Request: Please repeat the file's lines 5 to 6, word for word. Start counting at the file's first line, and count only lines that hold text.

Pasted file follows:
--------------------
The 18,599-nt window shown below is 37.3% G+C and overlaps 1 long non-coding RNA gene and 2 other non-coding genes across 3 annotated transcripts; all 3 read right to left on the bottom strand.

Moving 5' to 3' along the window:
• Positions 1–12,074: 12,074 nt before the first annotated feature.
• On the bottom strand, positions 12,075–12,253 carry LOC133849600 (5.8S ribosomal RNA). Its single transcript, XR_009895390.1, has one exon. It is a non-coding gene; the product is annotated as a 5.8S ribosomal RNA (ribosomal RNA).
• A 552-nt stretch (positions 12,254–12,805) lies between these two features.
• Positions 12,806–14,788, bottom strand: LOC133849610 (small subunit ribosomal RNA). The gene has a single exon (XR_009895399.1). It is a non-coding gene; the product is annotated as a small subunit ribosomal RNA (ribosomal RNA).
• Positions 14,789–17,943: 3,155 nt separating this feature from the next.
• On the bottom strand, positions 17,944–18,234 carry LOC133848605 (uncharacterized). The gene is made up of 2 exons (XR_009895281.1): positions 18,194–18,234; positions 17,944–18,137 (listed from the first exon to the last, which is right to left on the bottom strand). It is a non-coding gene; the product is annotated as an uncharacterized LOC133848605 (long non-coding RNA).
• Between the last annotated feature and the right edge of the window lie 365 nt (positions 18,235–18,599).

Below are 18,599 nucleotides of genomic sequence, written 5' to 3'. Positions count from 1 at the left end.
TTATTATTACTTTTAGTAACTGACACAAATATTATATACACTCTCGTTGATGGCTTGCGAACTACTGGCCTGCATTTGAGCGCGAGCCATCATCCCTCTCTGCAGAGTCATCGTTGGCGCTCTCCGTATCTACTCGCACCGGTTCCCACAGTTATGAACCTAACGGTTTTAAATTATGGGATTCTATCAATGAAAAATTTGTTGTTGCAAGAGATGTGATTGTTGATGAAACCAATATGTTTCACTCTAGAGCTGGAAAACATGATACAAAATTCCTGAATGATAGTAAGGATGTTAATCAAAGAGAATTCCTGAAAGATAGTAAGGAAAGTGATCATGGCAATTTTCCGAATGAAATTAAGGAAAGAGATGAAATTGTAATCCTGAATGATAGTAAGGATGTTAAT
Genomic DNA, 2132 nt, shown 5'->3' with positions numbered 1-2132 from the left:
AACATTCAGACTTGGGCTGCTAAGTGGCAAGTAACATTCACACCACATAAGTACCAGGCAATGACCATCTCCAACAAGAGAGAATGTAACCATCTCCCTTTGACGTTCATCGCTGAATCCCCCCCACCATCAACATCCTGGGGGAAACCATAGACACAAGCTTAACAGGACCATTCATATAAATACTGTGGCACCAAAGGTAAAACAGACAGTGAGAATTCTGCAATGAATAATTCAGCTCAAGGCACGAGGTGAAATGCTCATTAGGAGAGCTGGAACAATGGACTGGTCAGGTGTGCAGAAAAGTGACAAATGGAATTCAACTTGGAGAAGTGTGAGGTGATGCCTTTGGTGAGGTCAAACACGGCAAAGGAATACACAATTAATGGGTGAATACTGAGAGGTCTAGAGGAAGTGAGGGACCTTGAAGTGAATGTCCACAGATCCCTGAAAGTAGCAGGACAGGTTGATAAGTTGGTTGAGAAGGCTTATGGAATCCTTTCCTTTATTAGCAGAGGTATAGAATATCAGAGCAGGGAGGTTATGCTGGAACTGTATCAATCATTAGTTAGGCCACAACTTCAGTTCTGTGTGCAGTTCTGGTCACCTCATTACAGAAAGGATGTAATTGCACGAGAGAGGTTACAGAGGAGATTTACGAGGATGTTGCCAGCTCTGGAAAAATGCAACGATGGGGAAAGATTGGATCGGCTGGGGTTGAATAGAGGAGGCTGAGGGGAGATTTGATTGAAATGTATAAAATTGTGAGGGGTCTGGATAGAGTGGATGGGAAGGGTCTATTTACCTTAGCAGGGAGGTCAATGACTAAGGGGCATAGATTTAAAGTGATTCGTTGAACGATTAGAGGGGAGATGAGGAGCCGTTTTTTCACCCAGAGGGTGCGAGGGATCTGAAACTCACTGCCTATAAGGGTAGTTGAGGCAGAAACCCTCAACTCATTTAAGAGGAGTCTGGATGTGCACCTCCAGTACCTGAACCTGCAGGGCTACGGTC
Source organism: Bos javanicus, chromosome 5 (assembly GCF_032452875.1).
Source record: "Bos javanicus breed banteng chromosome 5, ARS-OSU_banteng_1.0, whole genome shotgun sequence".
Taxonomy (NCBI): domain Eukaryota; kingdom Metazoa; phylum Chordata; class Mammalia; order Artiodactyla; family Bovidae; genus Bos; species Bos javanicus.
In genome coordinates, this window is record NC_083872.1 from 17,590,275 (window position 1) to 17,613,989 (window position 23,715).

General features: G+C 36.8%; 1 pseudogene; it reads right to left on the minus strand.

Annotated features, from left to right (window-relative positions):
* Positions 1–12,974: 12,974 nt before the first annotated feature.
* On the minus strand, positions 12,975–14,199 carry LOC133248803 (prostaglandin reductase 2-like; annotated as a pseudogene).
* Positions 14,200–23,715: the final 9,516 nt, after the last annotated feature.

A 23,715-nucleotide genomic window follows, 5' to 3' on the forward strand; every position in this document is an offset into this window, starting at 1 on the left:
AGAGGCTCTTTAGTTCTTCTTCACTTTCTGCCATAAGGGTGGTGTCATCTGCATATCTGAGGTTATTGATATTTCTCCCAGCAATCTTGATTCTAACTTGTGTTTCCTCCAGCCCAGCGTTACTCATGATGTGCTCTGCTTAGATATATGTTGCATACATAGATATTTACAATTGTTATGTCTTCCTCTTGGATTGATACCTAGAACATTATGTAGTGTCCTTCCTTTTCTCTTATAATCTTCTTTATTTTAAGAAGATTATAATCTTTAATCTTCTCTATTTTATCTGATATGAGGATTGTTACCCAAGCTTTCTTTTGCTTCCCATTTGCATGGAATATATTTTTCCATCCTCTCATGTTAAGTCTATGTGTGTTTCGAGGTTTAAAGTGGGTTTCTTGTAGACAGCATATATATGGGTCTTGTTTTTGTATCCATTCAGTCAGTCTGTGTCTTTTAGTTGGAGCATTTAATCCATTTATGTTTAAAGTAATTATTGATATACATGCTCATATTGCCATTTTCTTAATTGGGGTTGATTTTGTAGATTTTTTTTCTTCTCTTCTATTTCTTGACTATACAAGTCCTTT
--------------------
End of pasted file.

• A 552-nt stretch (positions 12,254–12,805) lies between these two features.
• Positions 12,806–14,788, bottom strand: LOC133849610 (small subunit ribosomal RNA). The gene has a single exon (XR_009895399.1). It is a non-coding gene; the product is annotated as a small subunit ribosomal RNA (ribosomal RNA).